Wanchai Pet Promenade

Today is a very sad day to see the closing of the Wanchai Pet Promenade.  This project was a fantastic example of a progressive District Council working with an NGO to bring about something so unique and incredibly popular.   What the Wanchai District Council has demonstrated to Hong Kong is that a pet accessible park  can be a huge community asset.  Not only did they have the courage to try something new, but they listened and refined what they had, always seeking ways to improve it.  Its closure is an immense loss to the Northern side of Hong Kong.

What the Wanchai Promenade demonstrated most clearly was that such a facility not only benefits the animals but also the people, both the animal owning and non-animal owning.  An SPCA survey taken in the Promenade which has pet accessibility and the Tsim Sha Tsui Promenade on the other side of the harbour, which doesn’t allow pets, was a surprise to us all.  What we found was that when people visited the Wanchai Promenade, a staggering 78% stated that they had social interaction with other human beings.  When we asked the same question in Tsim Sha Tsui a tiny 6% said that they ever spoke to another person when they visited the no animal facility.  There is no doubt that animals have the ability to bring us humans together.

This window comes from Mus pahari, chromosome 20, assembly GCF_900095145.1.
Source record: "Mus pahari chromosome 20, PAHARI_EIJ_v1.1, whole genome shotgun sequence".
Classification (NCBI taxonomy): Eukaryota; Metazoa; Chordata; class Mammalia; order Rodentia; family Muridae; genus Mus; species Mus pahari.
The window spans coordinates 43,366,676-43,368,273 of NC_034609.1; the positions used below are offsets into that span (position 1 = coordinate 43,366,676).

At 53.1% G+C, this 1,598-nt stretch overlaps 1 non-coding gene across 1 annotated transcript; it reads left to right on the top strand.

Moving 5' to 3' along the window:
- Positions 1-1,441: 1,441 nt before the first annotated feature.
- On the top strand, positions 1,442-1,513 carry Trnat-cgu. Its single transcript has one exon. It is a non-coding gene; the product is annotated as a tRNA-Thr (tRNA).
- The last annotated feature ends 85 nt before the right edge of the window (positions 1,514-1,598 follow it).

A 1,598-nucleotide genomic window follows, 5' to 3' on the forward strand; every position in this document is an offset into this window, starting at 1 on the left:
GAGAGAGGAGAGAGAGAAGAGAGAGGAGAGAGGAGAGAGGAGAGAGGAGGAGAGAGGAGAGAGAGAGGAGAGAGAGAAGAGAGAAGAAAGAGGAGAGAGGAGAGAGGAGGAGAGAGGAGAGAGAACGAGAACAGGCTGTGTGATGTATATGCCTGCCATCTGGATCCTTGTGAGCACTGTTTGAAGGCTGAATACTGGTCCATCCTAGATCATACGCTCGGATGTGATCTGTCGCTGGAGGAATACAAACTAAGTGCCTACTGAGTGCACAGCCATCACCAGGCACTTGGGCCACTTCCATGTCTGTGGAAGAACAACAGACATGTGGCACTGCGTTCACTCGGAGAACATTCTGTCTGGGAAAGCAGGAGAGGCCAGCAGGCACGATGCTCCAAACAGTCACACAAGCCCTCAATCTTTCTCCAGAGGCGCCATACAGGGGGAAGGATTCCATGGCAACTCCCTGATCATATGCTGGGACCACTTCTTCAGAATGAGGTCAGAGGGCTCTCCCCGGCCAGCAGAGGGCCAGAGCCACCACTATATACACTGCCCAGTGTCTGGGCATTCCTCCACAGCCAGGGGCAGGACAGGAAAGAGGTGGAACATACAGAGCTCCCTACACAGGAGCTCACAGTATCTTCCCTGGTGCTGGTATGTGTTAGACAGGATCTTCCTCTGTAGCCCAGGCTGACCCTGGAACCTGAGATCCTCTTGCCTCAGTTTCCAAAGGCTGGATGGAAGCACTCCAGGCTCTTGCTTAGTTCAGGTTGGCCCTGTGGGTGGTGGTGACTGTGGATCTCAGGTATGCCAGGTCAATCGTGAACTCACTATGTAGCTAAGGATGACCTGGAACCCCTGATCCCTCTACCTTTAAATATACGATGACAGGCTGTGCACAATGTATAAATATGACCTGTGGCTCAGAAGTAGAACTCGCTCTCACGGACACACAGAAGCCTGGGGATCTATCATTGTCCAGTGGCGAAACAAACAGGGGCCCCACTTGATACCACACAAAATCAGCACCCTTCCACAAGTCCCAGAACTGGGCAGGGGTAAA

We sincerely hope that this excellent model can be copied all over Hong Kong, however one point I need to make clear is that SPCA is not in favour of Pet Parks, but  rather parks that allow Pet Access – but with this comes a large responsibility on the part of the Pet Owner.  We are continually dismayed and disgusted when we visit parks in areas like Jordon and Yaumatei where we see these public facilities ruined by animal urine and faeces.  What hope do the responsible pet owners have of improving their facilities for the community while the irresponsible view these facilities purely as a toilet area?  The key to animals gaining acceptance and co-existing in our community is certainly responsible pet ownership and until we clean up our act we can’t blame the non animal owning public for putting up barriers.  If people needed to see animal owners behaving responsibly, the Wanchai Promenade was the place to look!

Meanwhile we are continuing our lobbying efforts for our animal companions to gain access to appropriate community spaces.